“No task is too great provided you find its appropriate tempo.”

“The superior artist is not always the one with the largest capacity; he is usually one who has realized what has been given him to the fullest.”

“Any success, untempered with some failure, has little chance of lasting”

“How fast can you assimilate what is to be done without losing spirit and control?  Ultimately, the quickest road is to take your time.  Not another’s, but your own time.”

“All exercises should be done in rhythm…this encourages the development of an inner pulse, and exploits the driving force of rhythm in promoting dexterity… Toward this end, the metronome is less than useless…rhythm is a human and not a mechanical thing…note values are ever an approximation.”

“Practice unmakes perfection when carried too far.”

“Stiffness accompanies anxiety and relaxation comes with assurance.”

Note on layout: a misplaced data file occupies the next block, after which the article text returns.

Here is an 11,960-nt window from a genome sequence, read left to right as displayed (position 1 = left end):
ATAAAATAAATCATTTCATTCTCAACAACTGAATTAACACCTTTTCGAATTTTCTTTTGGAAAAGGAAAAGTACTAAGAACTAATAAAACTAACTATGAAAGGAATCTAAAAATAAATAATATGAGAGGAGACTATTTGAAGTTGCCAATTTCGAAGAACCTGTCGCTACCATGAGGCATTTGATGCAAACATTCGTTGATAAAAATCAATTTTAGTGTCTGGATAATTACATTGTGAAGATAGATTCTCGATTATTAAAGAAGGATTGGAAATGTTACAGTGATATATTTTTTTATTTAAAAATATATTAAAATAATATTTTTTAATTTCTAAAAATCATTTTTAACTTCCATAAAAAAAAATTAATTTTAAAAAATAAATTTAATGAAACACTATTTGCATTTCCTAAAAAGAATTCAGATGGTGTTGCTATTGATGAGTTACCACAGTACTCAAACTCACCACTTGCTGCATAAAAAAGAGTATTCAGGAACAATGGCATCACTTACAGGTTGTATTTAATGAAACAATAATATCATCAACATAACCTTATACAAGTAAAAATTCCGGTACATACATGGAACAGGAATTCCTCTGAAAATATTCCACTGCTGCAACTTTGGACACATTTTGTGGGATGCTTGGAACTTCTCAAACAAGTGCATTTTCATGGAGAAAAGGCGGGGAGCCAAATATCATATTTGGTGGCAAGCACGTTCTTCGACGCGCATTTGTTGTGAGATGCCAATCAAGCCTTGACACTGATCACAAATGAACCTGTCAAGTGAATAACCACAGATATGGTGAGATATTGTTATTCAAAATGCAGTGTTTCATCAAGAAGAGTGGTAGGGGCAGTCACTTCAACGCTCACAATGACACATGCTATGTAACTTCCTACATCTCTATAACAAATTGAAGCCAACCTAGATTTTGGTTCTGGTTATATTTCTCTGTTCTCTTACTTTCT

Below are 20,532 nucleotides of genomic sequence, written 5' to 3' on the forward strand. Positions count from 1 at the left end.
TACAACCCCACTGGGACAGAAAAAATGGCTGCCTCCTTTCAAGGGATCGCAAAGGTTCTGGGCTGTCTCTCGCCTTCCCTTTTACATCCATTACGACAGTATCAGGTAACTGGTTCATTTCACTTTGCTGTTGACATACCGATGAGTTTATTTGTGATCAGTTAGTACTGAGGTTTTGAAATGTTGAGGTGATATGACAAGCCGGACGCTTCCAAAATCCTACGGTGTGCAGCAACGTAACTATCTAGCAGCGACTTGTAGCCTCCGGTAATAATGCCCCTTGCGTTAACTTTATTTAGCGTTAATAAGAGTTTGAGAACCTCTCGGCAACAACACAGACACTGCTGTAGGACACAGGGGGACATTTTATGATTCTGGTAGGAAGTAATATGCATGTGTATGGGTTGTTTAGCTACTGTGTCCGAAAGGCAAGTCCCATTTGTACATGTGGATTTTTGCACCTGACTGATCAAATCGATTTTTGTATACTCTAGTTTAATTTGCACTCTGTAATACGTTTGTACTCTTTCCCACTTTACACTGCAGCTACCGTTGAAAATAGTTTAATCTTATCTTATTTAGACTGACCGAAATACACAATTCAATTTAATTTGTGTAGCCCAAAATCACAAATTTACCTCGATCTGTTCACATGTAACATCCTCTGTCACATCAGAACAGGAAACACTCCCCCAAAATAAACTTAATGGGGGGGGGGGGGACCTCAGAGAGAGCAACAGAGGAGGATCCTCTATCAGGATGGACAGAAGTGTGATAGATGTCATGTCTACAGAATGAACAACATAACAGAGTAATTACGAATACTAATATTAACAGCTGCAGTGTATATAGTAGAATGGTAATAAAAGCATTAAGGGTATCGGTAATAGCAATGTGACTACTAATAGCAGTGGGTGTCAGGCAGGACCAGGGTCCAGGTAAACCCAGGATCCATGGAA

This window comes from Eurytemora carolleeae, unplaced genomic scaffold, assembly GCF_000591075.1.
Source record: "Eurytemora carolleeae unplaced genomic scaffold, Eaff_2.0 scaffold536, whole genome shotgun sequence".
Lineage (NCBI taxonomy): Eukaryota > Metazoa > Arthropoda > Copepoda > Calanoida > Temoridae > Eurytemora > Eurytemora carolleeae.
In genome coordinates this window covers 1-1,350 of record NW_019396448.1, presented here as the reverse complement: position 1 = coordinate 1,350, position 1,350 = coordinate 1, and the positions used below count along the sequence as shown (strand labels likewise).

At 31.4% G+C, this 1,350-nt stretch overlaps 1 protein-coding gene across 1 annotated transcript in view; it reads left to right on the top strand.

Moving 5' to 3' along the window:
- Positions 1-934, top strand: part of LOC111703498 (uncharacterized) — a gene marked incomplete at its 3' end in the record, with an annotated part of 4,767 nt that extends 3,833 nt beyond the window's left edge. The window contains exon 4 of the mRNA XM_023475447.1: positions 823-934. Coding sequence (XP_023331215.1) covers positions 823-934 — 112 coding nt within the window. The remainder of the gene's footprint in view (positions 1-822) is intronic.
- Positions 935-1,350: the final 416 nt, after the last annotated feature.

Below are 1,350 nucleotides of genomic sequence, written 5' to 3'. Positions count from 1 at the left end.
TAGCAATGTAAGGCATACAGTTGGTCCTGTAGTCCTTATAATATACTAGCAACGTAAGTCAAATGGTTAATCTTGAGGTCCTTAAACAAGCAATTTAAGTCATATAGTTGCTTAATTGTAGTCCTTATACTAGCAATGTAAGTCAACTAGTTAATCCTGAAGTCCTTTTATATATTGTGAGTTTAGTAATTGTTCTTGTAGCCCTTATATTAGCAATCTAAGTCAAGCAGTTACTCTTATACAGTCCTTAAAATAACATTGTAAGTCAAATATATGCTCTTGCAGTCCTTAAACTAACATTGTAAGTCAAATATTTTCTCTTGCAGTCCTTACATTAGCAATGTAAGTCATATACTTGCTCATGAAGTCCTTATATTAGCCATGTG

“It is manifestly impossible to learn to play rapidly by playing only slowly.  Slowness gives the feel; rapidity the gesture.”

“Ask yourself if you do a certain passage with pleasure, and you will know whether you have, or are on the way to have, learned it.”

“Melody involves a study of its accompaniment…. The more thought has gone into the accompaniment, the freer then is the thought for the melody.”

“Weakness and strength must be equalized, or else utilized for unequal ends.”

“Good technique obliterates itself.”

Posted in Performing, Practicing, Teaching Tips

About the Author

Ed Pearlman
Ed Pearlman has focused on performing, teaching, and judging fiddle music for over 30 years, offering performances and workshops throughout the USA and in Canada and Scotland. His original training was with members of the Chicago and Boston Symphonies, and he played with orchestras and chamber groups at Yale and in Boston. He currently teaches privately in Maine and at workshops around the countr... [Read more]